This March started with a bang for poetry. On the first day of the month, University Press of Nebraska published Tjawangwa Dema’s debut collection The Careless Seamstress and Mahtem Shiferraw’s sophomore collection Your Body is War as part of the African Poetry Book Series. Both poets are deeply invested in interrogating the ways women experience this world and crafting a specific language and imagery to capture these experiences.
Tjawangwa Dema’s chapbook Mandible had been included in the box set Seven New Generation African Poets five years ago – other poets of that group like Warsan Shire, Nick Makoha, and Ladan Osman have also gone on to publish celebrated works since. Now it is Dema’s turn and she has a lot to offer as well. No one less than U.S. poet laureate Tracy K. Smith praises her poems as “delicate and incisive”. While I had read Mandible back when it was published, her new collection really caught my eye when its cover was revealed. It shows a striking piece by South African visual artist Mary Sibande. Sibande’s work, which often dissects stereotypes around Black women, is very much interested in textiles. In an interview, she once spoke about her sculpture “Mechanism” and said: “[T]he work was a larger than life presser foot and needle of a sewing machine. The work was paying homage to one of my greatest tools that I use to make my work.” Sewing and textiles, often seen as frivolous (because it is associated with women) or underappreciated labour (because it is associated with women), are reoccurring themes in Dema’s poetry and offer a wide array of metaphors from the opening poem “The Elegy of a Half-Done Quilt” to the titular poem which ends on the following stanza, easily flowing from individual to collective experiences to evoking a national layer:
A woman knows the way things puncture and hold.Tjawangwa Dema “The Careless Seamstress”
It may be there are men who are strangers to mourning
perhaps the woman too who comes to claim her dress
and twirls in her matching scarf.
She loves to stop and chat while looking in the glass,
her tatle and old machine stinging my quiet,
blind to the constand fabric under my finger.
To the country of another’s distress.
But Dema is not only interested in clothes and the making of clothes but also the bodies which are clothed. In a series of poems throughout the collection, she focusses in on the body itself when she writes about birthing and menstruation, topics rarely given the poetry treatment. “Your own body betrays you/ taut as itself aches a bloody ache,/ coalesces and collapse, congeal, curdle/ a face all cheeks.”, she writes and captures the conflicting and confusing feelings of growing up. Dema teases out stories which are very familiar in an everyday sense but historically often are left out of what is considered to be art. Her collection is a tapestry interweaving descriptions of women in motion, their voices, and a multitude of allusions and references to preceding and contemporary art.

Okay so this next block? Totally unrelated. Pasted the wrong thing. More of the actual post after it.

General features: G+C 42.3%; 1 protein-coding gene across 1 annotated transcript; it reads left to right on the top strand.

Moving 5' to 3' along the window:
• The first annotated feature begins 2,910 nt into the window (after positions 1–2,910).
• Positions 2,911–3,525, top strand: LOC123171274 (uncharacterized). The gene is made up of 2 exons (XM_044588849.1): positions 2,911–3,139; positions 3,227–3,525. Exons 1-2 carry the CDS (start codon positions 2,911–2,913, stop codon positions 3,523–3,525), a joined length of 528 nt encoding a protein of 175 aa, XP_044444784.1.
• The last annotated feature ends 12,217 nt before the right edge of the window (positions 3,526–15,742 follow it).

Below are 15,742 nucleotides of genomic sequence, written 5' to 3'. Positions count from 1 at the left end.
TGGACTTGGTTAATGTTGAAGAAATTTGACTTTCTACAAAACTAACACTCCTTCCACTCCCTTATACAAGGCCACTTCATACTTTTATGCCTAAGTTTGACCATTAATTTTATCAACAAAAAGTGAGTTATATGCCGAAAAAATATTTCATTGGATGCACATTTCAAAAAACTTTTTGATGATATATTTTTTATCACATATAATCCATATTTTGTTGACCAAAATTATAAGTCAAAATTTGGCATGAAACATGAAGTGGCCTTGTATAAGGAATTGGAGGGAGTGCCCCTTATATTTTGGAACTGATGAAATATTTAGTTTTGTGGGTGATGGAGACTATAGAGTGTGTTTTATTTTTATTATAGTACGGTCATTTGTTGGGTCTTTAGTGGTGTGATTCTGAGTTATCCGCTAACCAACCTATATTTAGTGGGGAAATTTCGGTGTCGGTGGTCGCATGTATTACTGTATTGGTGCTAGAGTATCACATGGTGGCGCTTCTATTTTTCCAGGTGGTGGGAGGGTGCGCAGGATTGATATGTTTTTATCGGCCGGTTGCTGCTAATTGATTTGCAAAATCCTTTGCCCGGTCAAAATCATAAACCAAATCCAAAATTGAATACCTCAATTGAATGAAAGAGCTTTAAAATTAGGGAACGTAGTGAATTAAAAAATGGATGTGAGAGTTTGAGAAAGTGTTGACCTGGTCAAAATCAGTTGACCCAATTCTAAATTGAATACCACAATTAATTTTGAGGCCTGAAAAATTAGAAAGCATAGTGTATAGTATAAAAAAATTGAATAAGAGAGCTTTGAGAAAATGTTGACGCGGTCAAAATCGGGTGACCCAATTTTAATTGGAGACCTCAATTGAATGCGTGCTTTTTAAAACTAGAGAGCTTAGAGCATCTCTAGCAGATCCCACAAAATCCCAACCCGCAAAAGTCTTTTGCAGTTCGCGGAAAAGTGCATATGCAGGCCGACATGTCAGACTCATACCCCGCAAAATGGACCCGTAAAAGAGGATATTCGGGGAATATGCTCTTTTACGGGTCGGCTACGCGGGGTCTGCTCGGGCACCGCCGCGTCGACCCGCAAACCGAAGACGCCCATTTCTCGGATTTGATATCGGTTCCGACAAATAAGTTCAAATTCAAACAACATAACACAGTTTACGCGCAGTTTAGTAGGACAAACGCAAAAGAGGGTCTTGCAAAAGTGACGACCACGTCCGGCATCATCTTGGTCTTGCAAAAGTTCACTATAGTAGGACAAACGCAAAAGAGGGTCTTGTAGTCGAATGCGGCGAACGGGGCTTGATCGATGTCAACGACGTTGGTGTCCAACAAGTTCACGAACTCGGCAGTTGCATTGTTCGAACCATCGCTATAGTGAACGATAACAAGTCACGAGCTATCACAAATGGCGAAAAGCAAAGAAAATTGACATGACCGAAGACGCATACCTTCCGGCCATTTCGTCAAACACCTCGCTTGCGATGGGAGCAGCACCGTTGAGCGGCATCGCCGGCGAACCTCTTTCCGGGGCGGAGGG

Mahtem Shiferraw published her first poetry collection three years ago. Fuchsia had also won the Sillerman First Book Prize for African Poets – the same prize Tjawangwa Dema received now. Shiferraw, meanwhile, with her new collection Your Body Is War solidifies her standing as one of my favourite contemporary poets. She carries over some of the themes of Fuchsia as well as her trademark deep cutting colour imagery, but still, her poems find new ways to treat these topics. This is is a book which is as much about trauma as it is about survival. In “The Memory of the Body”, Shiferraw asks:
How to unlearn invisibility,
how not to move obediently
deep into the night under
how to tie thousands of knots
upon knots, hot to hold small roars
within, right beneath a
how to later swallow whole strawberries
still bleeding of juice and water;
how to shrink
how to unearth the truth,Mahtem Shiferraw “The Memory of the Body”
and if so, how to let it fester
into the histories
of our leaving.
Partly, the Your Body is War circles around these questions. Shiferraw speaks about trauma transmitted through generations and the ways war and other instances of violence (especially those experienced by (Black) women) inscribe themselves onto the body. This is may be best demonstrated in her series of five poems, all called “Your Body is War”, which is splattered throughout the collection. In the second one, Shifferaw implores: “no ordinary war / no ordinary body” while each poem finds a new set of words and of nuances in describing the violated body. There are ghosts in this collection (“all the ghosts of life”) which haunt its poems; not only the ghosts of war but also of the/ a migrant experience, of living in a patriarchal world, of feeling out the limits of one’s coping mechanisms. Shifferaw writes about the dead, death, and near-death, about memories and resurrection.
Her poetry is equally specific in its cultural and linguistic references as it is universal in its emotional appeal. In another series of poems within the collection, “Conversations with Self”, the speaker confesses she does not know “how to be sad/ without hopelessness// how to hope/ without despair”. And Your Body is War lets you feel this sadness and despair – but it goes beyond it for as Shifferaw writes in “The Yellow Woman”: “I am yellow/ I have yellow in me// and it does not/ let me die”, the horrors might be huge, but something and someone survives, something new can grow out of that.
I received both books as review copies from the University of Nebraska Press.